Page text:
Vienna: Support for Austria’s Freedom party (FPÖ) has plunged by more than a third as voters punished the far-right group in national elections for a corruption scandal that brought down the government.
The former chancellor Sebastian Kurz, 33, looks certain to reclaim his position as the youngest leader in the world after his conservative People’s party (ÖVP) secured 37.1 per cent of the vote – its best result since 2002.
The Green party was the other big winner on Sunday, achieving its best result at national elections with 14 per cent. The centre-left Social Democratic party (SPÖ) plummeted to a historically low 21.7 per cent but was still the second-biggest party.
The FPÖ – whose former leader Heinz-Christian Strache resigned in May after a covertly filmed video showed the then vice-chancellor offering lucrative public contracts in exchange for campaign support to a woman he believed to be the niece of a Russian oligarch – came third with 16.1 per cent, a drop of about 10 percentage points.
Since June, Austria has been led by a caretaker government headed by the constitutional lawyer Brigitte Bierlein, after Kurz became the first chancellor in the country’s modern history to be removed from office by a no-confidence vote.
But the result on Sunday shows Kurz, who became foreign minister aged 27 and has reshaped the ÖVP in his image since he took over the party’s leadership in 2017, has emerged largely unscathed from what is known as the “Ibiza scandal”.
The Green party, which in 2017 failed to get over the 4 per cent threshold for the first time since 1983, gained 10.2 percentage points to re-enter parliament, fuelling speculation Kurz could invite it to form a government, possibly in a three-way alliance with the pro-business, liberal NEOS party, which took 7.8 per cent.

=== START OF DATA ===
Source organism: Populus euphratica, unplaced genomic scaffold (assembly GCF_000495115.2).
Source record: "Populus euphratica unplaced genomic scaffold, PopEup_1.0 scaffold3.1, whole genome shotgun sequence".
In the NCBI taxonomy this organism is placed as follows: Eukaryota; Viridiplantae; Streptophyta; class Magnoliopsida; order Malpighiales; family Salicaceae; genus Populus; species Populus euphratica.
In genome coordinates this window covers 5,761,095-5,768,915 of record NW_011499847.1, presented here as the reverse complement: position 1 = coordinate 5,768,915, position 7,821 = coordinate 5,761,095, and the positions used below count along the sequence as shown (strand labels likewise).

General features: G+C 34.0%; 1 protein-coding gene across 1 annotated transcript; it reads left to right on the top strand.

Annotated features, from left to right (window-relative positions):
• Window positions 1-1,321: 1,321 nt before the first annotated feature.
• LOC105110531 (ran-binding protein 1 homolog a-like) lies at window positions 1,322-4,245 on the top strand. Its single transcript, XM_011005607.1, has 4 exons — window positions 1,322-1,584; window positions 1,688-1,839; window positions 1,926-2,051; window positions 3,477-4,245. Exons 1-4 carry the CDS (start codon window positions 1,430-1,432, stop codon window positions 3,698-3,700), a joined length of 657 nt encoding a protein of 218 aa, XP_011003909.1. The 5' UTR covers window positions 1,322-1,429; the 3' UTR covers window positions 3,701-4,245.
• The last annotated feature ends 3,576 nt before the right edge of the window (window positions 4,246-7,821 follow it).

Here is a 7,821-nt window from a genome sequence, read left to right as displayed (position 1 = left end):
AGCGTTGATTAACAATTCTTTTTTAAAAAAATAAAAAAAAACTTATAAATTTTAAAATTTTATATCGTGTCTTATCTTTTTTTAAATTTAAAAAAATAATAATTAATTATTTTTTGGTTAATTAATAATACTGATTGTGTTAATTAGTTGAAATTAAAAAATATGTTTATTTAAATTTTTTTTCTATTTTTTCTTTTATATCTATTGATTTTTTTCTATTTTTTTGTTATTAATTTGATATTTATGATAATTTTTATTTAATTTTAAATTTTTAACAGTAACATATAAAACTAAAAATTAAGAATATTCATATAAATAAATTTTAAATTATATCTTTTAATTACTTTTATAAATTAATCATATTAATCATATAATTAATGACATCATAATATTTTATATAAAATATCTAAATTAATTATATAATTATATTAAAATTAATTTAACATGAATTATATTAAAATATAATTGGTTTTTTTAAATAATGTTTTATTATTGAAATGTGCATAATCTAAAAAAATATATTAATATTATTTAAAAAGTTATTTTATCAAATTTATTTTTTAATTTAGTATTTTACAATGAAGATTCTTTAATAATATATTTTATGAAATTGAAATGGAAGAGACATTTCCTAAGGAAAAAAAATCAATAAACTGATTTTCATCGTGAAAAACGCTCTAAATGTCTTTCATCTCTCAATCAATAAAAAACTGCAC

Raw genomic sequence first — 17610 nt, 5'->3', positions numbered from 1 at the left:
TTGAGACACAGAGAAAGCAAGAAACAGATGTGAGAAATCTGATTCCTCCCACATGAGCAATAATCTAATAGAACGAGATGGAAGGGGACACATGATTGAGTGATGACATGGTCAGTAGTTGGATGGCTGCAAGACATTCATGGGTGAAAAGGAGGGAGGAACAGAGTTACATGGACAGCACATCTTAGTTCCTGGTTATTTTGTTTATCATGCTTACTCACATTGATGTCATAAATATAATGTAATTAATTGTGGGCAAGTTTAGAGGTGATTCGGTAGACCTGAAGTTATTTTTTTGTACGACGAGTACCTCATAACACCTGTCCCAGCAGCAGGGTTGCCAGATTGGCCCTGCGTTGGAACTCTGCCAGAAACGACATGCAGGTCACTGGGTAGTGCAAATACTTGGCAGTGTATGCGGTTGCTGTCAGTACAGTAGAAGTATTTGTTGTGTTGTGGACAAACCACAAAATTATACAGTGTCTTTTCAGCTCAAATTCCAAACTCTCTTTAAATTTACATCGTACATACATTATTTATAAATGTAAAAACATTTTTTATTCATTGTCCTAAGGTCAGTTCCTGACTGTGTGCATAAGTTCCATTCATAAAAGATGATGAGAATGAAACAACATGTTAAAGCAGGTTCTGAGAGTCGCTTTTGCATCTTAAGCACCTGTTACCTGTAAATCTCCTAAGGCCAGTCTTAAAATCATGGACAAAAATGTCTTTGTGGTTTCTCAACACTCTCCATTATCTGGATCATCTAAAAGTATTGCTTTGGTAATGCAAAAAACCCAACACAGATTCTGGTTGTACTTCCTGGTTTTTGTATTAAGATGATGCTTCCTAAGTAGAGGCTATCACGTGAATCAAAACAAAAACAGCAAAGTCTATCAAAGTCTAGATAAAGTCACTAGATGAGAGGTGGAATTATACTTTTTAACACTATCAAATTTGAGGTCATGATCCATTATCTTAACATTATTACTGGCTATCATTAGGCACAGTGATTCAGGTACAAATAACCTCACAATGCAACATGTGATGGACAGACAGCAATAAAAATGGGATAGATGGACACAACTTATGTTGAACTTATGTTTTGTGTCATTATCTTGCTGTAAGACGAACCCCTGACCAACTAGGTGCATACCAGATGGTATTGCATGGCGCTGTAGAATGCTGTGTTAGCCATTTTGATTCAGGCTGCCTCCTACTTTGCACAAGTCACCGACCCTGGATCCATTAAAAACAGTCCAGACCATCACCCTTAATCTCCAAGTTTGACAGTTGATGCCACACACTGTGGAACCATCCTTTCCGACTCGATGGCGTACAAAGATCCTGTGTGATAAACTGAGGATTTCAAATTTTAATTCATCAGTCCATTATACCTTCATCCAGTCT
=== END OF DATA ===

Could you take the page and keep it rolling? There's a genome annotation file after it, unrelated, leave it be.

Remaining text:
While Green supporters frantically celebrated the result, a coalition with the ÖVP is only backed by a third of its members.
With Strache banished from office and the FPÖ under new leadership, a renewed alliance between the conservatives and the far right was considered the most likely outcome – until Sunday evening, when the party performed considerably worse than expected. On Austrian television, its general secretary, Harald Vilimsky, said FPÖ had “no mandate” to enter another coalition with Kurz.
The party, which is led by the hardline former interior minister Herbert Kickl and the 2016 presidential candidate Norbert Hofer, has openly rallied for a reunion with the ÖVP. Its campaign video shows Hofer readjusting a portrait of the 33-year-old former chancellor to stop it “tilting to the left”.
For Kurz, a renewed pact with a diminished far right would likely tilt the balance of power in his favour. Before the election on Sunday, he appeared to have already ruled out handing another post to Kickl.
Kurz also knows he can contain the aggressive style of rightwing populists more easily by keeping them close rather than pushing them on to the opposition benches.
Nonetheless, there is strong opposition across the country to an ÖVP-FPÖ alliance, as well as in Kurz’s party. During the year-and-a-half in which the FPÖ took part in Austria’s government, it managed to rack up a large number of minor and major scandals.
Martin Kotynek, writing in the newspaper Der Standard, said: “The coalition with the FPÖ was a mistake. Kurz overestimated its capability for government. Now he has a chance to correct that mistake.”
The FPÖ was the only party not to be invited to hustings organised specifically for Austria’s Jewish community. Bini Guttmann, the incoming president of the European Union of Jewish Students, described the party as “structurally antisemitic”.
Kurz on Sunday night signalled he was willing to enter coalition talks with both FPÖ and the Greens: “I have promised to hold talks with all parties”, the Vienna-born politician said. “And I sure won’t break my promise on the night of the vote.”
A “grand coalition” with the SPÖ, which has been the norm for much of the period since the second world war, has come to be associated with political stasis and infighting, and would sit uneasily with Kurz’s reformist agenda.
In his election manifesto, Kurz promised tax cuts for businesses and families and €5bn (£4.5bn) in public spending reductions. “I want to pursue decent centre-right politics,” he told the state broadcaster ÖRF.
In the run-up to the election, Kurz and Kickl used the same slogan in their poster campaign – “Someone who speaks our language” – next to a photo of the lead candidate.
The SPÖ, which is led by a woman, Pamela Rendi-Wagner, for the first time in its history, has struggled to profit from the corruption scandal.